Notably, the film establishes that Cranky Kong is Donkey Kong's father, and their relationship is used to parallel Mario's own relationship with his father. For those who are familiar with the lore of the "Donkey Kong" games, this is a direct contradiction of already-established information, namely that Cranky Kong is supposed to be Donkey Kong's grandfather. Cranky Kong, in the series, is meant to be the original Donkey Kong from the 1981 arcade game, while the red tie-wearing character audiences are familiar with is the son of Donkey Kong Jr., who appears in the arcade game's sequel.

Perhaps the creators of "The Super Mario Bros. Movie" wanted to do away with this complicated family tree, but considering Nintendo's close affiliation with the film, it's surprising that an alteration like this made it through. Nevertheless, having King Cranky Kong be Donkey Kong's father does tie the film together more thematically. 

The nostalgia bait and Easter eggs are in full overdrive

"The Super Mario Bros. Movie" certainly warrants several watches just for the various references to Nintendo's video game lineage peppered throughout. From the get-go, Mario and Luigi's hometown of Brooklyn is littered with Easter eggs, such as the "Punch-Out!!"-themed pizzeria, Mario's NES console and Star Fox figurine, and subtle but very noticeable allusions to the "Mario" franchise, from Sunshine Travel Agency to Brooklyn's underground sewers labeled "Level 1-2." 

Many reviewers commended the collection of Easter eggs as one of the film's highlights, with Yahoo! describing the movie as "sure to give Nintendo fans young and old reason to smile." However, others weren't as gentle towards the film's overabundance of eye-catching Nintendo references, with one reviewer for The San Francisco Chronicle criticizing "The Super Mario Bros. Movie" and its treasure trove of Easter eggs as "a blandly efficient piece of brand management." 

Nevertheless, "The Super Mario Bros. Movie" does make for a good watch for audiences who relish in the finer details, even though many critics felt this took precedence over the film having a structured and coherent plot. Some might view the film as simply a love letter to Nintendo's greatest franchise, while others will likely only remember it as visually overstimulating and lacking in depth.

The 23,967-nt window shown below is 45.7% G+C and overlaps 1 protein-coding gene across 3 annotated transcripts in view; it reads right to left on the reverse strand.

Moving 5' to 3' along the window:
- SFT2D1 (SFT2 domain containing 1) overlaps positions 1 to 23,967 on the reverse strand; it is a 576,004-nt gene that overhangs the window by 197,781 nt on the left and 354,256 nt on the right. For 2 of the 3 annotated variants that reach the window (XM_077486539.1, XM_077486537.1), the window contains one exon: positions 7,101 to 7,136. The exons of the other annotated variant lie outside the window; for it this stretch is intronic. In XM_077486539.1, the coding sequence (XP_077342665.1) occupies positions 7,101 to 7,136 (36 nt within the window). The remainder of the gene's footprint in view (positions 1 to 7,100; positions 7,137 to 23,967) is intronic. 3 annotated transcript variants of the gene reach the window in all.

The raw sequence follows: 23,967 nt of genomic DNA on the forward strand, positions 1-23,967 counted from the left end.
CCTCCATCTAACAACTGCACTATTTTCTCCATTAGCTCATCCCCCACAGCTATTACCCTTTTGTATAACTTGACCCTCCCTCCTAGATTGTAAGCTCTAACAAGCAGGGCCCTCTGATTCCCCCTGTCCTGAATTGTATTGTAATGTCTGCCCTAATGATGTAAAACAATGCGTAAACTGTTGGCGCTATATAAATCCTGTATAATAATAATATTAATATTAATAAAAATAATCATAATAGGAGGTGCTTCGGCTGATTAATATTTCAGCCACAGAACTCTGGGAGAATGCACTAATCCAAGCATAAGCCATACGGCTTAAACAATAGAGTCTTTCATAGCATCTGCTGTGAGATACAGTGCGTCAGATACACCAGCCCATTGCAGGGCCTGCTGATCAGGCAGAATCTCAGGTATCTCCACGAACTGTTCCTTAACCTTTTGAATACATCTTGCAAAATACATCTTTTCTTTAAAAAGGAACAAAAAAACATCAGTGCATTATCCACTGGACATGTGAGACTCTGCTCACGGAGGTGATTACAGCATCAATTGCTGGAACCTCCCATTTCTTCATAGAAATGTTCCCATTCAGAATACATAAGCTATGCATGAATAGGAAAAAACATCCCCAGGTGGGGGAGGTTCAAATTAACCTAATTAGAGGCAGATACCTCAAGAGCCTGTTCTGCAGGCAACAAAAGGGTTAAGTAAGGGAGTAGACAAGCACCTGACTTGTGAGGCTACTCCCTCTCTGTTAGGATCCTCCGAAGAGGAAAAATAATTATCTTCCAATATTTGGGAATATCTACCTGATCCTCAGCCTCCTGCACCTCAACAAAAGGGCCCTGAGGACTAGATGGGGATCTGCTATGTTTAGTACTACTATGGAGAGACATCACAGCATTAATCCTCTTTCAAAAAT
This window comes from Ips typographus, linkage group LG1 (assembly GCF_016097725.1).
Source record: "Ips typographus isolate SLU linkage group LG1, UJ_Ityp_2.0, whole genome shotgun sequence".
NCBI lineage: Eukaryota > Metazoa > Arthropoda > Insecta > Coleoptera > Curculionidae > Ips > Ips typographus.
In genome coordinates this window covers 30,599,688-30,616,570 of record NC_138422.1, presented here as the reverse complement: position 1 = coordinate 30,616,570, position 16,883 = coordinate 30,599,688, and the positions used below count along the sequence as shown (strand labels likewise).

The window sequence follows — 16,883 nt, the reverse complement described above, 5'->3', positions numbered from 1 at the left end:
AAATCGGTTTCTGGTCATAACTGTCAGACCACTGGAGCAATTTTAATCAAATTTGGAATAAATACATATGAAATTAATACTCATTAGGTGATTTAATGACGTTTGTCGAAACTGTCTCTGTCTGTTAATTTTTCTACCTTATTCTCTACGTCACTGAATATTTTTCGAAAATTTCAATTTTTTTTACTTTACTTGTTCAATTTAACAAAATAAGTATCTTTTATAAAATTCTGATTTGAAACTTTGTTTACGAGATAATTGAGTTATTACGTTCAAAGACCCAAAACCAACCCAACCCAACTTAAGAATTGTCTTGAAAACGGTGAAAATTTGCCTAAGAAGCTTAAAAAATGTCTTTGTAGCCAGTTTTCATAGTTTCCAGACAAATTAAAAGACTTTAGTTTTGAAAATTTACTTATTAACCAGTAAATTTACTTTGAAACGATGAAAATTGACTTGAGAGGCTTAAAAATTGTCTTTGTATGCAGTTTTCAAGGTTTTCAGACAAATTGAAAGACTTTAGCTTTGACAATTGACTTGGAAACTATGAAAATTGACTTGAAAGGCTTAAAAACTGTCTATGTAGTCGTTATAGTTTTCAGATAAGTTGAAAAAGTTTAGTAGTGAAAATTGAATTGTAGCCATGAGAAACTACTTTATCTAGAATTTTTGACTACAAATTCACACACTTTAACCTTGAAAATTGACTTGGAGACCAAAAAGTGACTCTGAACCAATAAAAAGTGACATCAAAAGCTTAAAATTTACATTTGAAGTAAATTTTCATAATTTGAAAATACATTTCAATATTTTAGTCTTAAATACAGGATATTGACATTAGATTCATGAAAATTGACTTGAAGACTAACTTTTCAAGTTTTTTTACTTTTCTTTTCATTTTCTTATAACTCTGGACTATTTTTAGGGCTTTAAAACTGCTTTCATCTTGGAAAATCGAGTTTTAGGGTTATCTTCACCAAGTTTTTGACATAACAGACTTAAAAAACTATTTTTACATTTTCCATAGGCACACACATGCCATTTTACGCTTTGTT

The film's soundtrack contains a lot of overdone needle drops

There's lots of fantastic music from the "Super Mario Bros." franchise to nab for a film adaptation. Fortunately for fans who are eager to hear their favorite themes interpreted on the big-screen, the movie definitely delivers. The score was composed by Brian Tyler, famous for his work with Marvel Studios and Universal Pictures. According to an interview with Variety, Tyler worked closely with Koji Kondo, the original composer for many of Mario's most iconic fanfares, with the goal being "to have built-in nostalgia where it immediately feels like Mario." 

While many fans feel this was executed with flying colors, others blamed Illumination for the addition of several notable needle drops of popular music during key scenes. The choices of songs were definitely intentional, picking hits from the late '70s and early '80s, though many fans felt they stood out compared to the film's other, more subtle music cues. One example is Bonnie Tyler's "Holding Out for a Hero," which some fans noted was used in two other films released in the past month: "Shazam: Fury of the Gods" and "Tetris."

Other odd or overly on-the-nose choices from the film's soundtrack of pop songs include "Take on Me" by a-ha, which scores a go-kart sequence in the Jungle Kingdom, as well as "No Sleep 'Till Brooklyn" by The Beastie Boys, which plays over Mario and Luigi's early scenes in the New York borough.